Wet Season Training: An Option to Side-Pull Caliper Front Brakes

18 02 2013

I have to remark, after converting the front end of my road bike to a disc brake, the difference is quite noticeable. One of our team’s training courses called “three-hills.” While aptly named, the respective slopes or distances upgrade are nothing to get wrapped around the axle about. This route is decent training route. What goes up, must come down, and so slowing for the merging lane halfway down or the stop sign at the bottom gets interesting when the road is wet and/or when it is raining. That is to say that most of our off-season rides are in the wet.

What I needed was to find a 1-1/8″ straight steerer-tube carbon road fork with the ISO mounts for a disc brake. Here are three:

picture of Whisky no.7 cross fork

Whisky No.7 Cross Fork ~$410

picture of Bike Island CX Fork

Bike Island CX Fork ~$145

picture of Tange Prestige CX Carbon Disc Fork

Tange Prestige CX Carbon Disc Fork ~$249

I ordered the fork from Bike Island. All I needed it to do was to allow adequate braking during the off-season’s accumulation of base miles. No eye-popping sprints, no destruction of wheel rims, just hours of steady riding in the cold wet that is Seattle. A nice-to-have was the fender stay mounts at mid-fork. (Fenders during the off-season are mandatory for our team’s “rain bikes.”) The one installation difficulty was the lack of a thru-hole for the fender mount. Note in the picture below where the bolt nut would usually be located. I had to use a nylon lock nut inside the steerer tube with a shorter fender bracket bolt through the existing front hole.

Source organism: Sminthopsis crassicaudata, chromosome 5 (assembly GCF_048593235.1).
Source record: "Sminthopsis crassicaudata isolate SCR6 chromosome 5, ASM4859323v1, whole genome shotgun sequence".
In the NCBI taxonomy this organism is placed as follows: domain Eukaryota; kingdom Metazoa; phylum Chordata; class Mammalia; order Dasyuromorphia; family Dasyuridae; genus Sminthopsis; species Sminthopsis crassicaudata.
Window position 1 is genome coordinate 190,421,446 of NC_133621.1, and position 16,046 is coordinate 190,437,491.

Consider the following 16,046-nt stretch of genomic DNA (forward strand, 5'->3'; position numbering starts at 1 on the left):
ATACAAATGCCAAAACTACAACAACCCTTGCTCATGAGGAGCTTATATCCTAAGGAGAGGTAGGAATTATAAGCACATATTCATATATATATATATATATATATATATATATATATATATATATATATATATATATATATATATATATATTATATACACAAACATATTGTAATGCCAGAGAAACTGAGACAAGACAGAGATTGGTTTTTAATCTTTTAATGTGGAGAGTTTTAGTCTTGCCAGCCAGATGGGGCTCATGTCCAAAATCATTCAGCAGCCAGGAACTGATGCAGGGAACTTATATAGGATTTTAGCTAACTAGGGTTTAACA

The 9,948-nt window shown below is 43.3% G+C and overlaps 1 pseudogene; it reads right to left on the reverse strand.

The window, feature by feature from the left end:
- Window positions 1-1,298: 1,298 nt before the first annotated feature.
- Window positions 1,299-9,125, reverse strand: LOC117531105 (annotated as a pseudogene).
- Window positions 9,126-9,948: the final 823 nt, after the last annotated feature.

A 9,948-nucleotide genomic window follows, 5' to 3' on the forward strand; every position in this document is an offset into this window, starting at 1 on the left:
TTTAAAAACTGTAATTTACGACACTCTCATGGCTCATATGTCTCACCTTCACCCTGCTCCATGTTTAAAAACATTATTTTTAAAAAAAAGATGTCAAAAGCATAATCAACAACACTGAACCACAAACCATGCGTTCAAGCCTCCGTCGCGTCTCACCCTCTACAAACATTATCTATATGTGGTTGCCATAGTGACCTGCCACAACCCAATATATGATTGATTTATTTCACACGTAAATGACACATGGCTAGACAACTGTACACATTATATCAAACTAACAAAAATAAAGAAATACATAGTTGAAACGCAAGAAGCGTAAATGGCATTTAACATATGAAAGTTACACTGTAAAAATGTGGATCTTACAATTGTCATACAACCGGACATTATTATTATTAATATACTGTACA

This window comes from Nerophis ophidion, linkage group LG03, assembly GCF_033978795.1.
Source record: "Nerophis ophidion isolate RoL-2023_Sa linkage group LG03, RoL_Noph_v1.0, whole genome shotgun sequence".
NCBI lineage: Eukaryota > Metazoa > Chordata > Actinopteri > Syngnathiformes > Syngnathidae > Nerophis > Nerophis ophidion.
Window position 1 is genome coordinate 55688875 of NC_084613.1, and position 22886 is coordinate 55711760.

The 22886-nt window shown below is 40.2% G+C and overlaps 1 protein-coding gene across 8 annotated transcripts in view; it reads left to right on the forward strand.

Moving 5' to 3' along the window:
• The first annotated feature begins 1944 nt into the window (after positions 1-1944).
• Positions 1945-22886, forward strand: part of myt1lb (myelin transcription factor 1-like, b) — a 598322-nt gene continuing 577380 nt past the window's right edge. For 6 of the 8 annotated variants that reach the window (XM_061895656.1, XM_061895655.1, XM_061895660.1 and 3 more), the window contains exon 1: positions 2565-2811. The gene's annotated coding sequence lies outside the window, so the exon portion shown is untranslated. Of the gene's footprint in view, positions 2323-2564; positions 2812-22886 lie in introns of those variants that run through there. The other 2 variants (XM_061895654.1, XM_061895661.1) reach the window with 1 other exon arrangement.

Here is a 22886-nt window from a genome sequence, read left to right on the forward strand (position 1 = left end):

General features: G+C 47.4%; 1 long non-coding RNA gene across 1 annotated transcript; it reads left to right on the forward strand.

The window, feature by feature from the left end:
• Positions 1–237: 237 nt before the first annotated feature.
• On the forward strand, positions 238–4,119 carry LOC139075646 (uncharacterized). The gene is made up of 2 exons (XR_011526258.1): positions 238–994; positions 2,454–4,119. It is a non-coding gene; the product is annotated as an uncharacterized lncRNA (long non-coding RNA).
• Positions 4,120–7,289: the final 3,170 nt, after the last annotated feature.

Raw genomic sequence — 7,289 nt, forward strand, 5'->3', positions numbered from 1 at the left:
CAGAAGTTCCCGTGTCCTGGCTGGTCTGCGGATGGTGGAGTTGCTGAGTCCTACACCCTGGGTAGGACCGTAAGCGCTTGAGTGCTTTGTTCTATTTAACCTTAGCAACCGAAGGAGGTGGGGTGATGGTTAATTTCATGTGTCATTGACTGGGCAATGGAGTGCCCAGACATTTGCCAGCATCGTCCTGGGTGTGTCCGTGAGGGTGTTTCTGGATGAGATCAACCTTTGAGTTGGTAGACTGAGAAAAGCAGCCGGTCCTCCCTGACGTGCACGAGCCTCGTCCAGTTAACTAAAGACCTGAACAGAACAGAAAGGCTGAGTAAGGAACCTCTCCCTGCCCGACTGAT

Picture of mounted fender

Mounted fender, front of fork crown

Picture of the rear of the fork crown

Rear fork crown

The next item was the caliper and rotor itself. I could choose between the apparently higher-end Shimano disc road brake, the Hayes CX-5, or the model from SRAM, the BB7:



I bought the BB7 and the corresponding rotor. It’s been around for a while. Lot’s of people have used them, and parts are available just about anywhere you go. I reminded myself that this gear was going to be used in otherwise crap riding conditions. It didn’t need to be top-shelf bling, just simple and reliable.

Installation was fairly straight-forward. After mounting the crown race I measured and cut the steerer tube. Cabling and other assembly proceeded as usual—no issues. Centering the calipers on the rotor took a bit of time, but following the instructions provided by SRAM made it easy. An important note is to follow the bed-in procedure. This will help make sure that your disc system provides the braking you want.

I’ve ridden this conversion for about a month now. I’m satisfied to report that since prematurely wearing my conventionally braked wheelset, I have enjoyed fade-free braking without worry. IIRC, the total cost to convert was about $283, much less than having to buy another middle-grade wheelset.

Thanks for reading.




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